- Building a better digital City Hall. "Anyone with a smartphone knows that even the coolest-looking app will go unused if it fails to meet the user's needs. The same is true for a newly launched or redesigned government website: Attractiveness and basic functionality — new fonts, formatting and navigation tools — are necessary but will fail to accomplish their purpose if they are not supported by addressing the underlying issues that can make accessing government services so cumbersome," writes Stephen Goldsmith. (Governing)
save the dates
- September 11th and 12th: Civic Tech Fest and TicTec@Taipei in Taipei. "TICTeC@Taipei is the first ever conference about the influence of civic tech to be held in Asia. We’ve invited members of academia, business, politics, NGOs, education to participate, and discuss their research. We hope through this event, we can build a global network of civic tech enthusiasts." The event is being held during #CivicTechFest 2017. The agenda is up now and you have until July 21st to sign up for early bird tickets!
- September 13th: Civic and Gov Tech Showcase in San Jose, California. "Innovate Your State, in partnership with Microsoft and the City of San Jose, is bringing the 3nd Annual Civic & Gov Tech Showcase to the Capitol of Silicon Valley. The Civic & Gov Tech Showcase is an opportunity to connect with civic minded entrepreneurs, potential investors, and government leaders to showcase the great work that is being done to improve government and governance. The goal of the event is to encourage collaboration and the support of new technologies to improve government and public participation." Learn more and get your tickets here.
- September 14th – 16th: Digital Humanities and Data Journalism Symposium, in Miami, Florida. "Digital humanists and data journalists face common challenges, opportunities, and goals, such as how to communicate effectively with the public. They use similar software tools, programming languages, and techniques, and they can learn from each other. Join us for lectures and tutorials about shared data types, visualization methods, and data communication — including text visualization, network diagrams, maps, databases and data wrangling. In addition to the scheduled content, there will be opportunities for casual conversation and networking." Learn more and register here.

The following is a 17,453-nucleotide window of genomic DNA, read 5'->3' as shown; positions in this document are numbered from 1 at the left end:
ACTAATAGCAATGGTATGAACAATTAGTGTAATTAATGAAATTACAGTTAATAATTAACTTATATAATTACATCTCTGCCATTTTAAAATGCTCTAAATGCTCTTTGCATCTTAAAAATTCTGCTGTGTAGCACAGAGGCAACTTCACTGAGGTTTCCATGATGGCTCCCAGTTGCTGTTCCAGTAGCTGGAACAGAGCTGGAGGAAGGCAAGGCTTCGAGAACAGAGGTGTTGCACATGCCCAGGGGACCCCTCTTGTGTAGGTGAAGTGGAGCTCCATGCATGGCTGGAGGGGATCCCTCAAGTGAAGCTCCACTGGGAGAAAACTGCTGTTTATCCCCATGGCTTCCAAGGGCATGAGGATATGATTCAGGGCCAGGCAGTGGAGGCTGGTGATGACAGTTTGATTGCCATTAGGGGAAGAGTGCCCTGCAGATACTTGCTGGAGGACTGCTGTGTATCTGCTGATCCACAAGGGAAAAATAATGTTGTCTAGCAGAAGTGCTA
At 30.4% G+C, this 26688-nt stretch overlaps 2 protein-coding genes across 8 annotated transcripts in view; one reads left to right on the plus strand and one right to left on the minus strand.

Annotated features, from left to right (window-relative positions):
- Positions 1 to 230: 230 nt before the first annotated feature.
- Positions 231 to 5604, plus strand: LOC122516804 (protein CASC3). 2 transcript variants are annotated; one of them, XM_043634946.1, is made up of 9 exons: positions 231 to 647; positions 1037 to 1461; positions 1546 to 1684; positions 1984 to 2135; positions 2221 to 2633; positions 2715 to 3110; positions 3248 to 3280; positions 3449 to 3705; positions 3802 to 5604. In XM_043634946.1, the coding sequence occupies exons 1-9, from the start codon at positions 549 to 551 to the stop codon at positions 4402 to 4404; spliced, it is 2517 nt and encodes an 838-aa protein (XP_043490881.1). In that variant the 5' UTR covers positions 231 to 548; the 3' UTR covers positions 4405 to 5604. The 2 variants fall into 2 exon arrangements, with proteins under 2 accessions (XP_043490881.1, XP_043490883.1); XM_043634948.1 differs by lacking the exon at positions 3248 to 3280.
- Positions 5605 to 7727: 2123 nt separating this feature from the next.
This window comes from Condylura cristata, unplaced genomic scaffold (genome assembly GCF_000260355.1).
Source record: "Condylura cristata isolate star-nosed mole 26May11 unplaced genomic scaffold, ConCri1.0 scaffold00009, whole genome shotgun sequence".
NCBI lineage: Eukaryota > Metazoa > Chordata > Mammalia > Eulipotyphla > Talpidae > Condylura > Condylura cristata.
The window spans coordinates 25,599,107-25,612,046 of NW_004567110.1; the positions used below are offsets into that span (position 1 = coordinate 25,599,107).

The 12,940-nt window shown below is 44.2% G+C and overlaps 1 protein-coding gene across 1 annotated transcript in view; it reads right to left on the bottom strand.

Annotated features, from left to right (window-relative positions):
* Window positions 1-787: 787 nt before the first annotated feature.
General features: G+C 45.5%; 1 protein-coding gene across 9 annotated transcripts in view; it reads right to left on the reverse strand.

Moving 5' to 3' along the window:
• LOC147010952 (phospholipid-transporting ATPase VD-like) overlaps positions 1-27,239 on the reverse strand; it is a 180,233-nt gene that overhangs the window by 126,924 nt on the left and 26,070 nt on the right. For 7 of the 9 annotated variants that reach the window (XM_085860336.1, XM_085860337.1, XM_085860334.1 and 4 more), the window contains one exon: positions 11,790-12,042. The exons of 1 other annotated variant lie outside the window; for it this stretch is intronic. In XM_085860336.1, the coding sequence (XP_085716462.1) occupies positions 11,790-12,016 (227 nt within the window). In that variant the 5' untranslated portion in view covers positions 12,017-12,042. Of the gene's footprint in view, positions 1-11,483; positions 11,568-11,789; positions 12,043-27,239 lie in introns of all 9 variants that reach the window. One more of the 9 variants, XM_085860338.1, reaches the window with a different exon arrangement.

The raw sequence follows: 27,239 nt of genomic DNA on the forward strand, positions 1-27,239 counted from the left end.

- September 26th: Data Transparency 2017, in Washington, DC. Hosted by the Data Foundation, "Data Transparency 2017 is Washington's largest open data event, bringing together government leaders, transparency advocates, and the technology industry to explore how technology can transform government, compliance, and the private sector." Learn more and get your tickets here.
- September 28th: Powering Sustainable Development with Access to Information, Paris, France. "The 'IPDCtalks' will be held to highlight and elaborate on the importance of Access to Information for all sustainable development efforts around the world. It will consist of a series of attractive and dynamic talks from global public leaders, top journalists, young intellectuals and community leaders. While some of the speakers will elaborate on the key role of Access to Information for the achievement of a particular Sustainable Development Goal, others will reflect on the essential role of Access to Information for our society and future." You can learn more and request an invitation on the event website. If you're interested, but can't attend the event will be broadcast live on the web.
- October 13th – 14th: 2017 FOI Summit, Nashville, Tennessee. "Music City USA becomes home for NFOIC, state FOI coalitions and open government advocates for the 2017 FOI Summit on Friday and Saturday, October 13-14, 2017.The National Freedom of Information Coalition (NFOIC) and our host, the Tennessee Coalition for Open Government will convene the annual summit at the First Amendment Center at Vanderbilt University." You can learn more and register here.